Why does this not surprise me? Ian Sattler at HeroesCon.

Ryan Choi is Atom
My bias: Ryan Choi was the greatest Atom. &!$%, Ray Palmer and Silver Age nostalgia.

From my “favorite” person and DC Senior Story Editor, Ian Sattler at HeroesCon:

A serious topic came up about how characters who are minorities who happened to be legacy characters like Ryan Choi are killed off so their caucasian counterparts can return and how they feel like they are being cheated or sidelined out of their roles. Sattler took a more serious tone. “It’s so hard for me to be on the other side because it’s not our intention. There is a reason behind it all. We don’t see it that way and strive very hard to have a diverse DCU. I mean, we have green, pink, and blue characters. We have the Great Ten out there and I have counter statistics, but I won’t get into that. It’s not how we perceived it. We get the same thing about how we treat our female characters.”

Read more about the panel here.

Oh, Mr. Sattler, what am I going to do with you? I already blogged about Ian’s foot-in-the-mouth at Emerald City, re: Liam Harper’s death and diversity in DC’s writing staff.

First, green, pink, and blue characters are NOT characters of color. For example, Martin Manhunter (green) is in the majority on his planet and written the same way they’d write a white human dude. There’s no institutionalized racism for green, pink, and blue characters. There’s no history of oppression. There is no racism. It’s incredibly, jaw-droppingly offensive to say otherwise. Do NOT argue with me on this point, instead please read White Privilege: Unpacking the Invisible Knapsack by Peggy McIntosh.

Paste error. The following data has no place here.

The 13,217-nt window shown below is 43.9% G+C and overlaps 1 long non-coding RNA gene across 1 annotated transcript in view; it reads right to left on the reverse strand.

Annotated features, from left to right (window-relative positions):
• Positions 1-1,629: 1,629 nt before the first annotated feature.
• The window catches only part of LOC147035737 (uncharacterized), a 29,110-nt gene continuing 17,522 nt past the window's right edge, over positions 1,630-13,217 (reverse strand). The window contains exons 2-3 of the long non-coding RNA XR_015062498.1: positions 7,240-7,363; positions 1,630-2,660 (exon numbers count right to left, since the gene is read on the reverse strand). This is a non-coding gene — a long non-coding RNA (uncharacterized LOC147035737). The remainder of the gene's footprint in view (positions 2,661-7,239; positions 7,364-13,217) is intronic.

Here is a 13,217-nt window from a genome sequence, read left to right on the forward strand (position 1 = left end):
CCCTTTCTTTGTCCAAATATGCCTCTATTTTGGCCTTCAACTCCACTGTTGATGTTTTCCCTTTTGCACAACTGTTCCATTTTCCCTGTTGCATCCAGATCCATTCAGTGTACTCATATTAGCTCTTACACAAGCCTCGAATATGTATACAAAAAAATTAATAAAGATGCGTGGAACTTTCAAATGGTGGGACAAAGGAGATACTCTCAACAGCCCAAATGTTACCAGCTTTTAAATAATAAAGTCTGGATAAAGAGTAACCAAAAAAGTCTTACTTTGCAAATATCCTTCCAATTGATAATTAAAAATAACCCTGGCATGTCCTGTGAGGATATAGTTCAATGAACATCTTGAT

Second, I want to see your counter statistics. I want to see your blog post on DC.com. I don’t believe your so-called statistics (that you can’t provide) given statistics that fans have put together. For instance, Chris Sims has a great post about The Racial Politics of Regressive Storytelling, concerning the same relaunch of legacy DC characters. (Also, I didn’t even know who the Great Ten were. That’s how many books they’re in, and I even read one of them.)

Third, let’s address, “It’s not how we perceived it.” Of course, you didn’t. Stop being defensive that everyone’s calling you or your colleagues racist. We know that DC writers (read: Geoff Johns) love Silver Age characters and that’s why they brought them back. But the heart of the problem is with your (and the rest of the staff who agrees with Sattler) perception. Our perceptions as human beings are often flawed due to our personal biases. That’s why those stats you mentioned above and the perception of others, who are not like you, are important.

Fourth, I’m sorry, but are we women being too whiny for you? (To see what Sattler says about women, see the Emerald City ComicCon post.) Just because you hired the fabulous Gail Simone, doesn’t mean everyone forgot about the stats of her Women in Refrigerators project. Finally, some stats.

Fifth, why do they still let Sattler talk in public as a representative of the company?

Dear comic book reader, before you start pledging yourself to Marvel, don’t forget they had their own race fail when Marvel Editor Tom Brevoort addressed a question about why characters of color and women weren’t leads on their teams or starring in their own books:

“Because we’re an American company whose primary distribution is centered around America, the great majority of our existing audience seems to be white American males … whenever your leads are white American males, you’ve got a better chance of reaching more people overall.”

Time to start voting with our dollars. Take a look at your pull list next time and ask yourself how diverse are the books you’re reading? Are there minority and women characters in them? How do they treat the minority and women characters inside the pages? How diverse is the creative team? And so on. Because I guarantee those in accounting and sales crunch the hard numbers.

Leave a Reply

Your email address will not be published.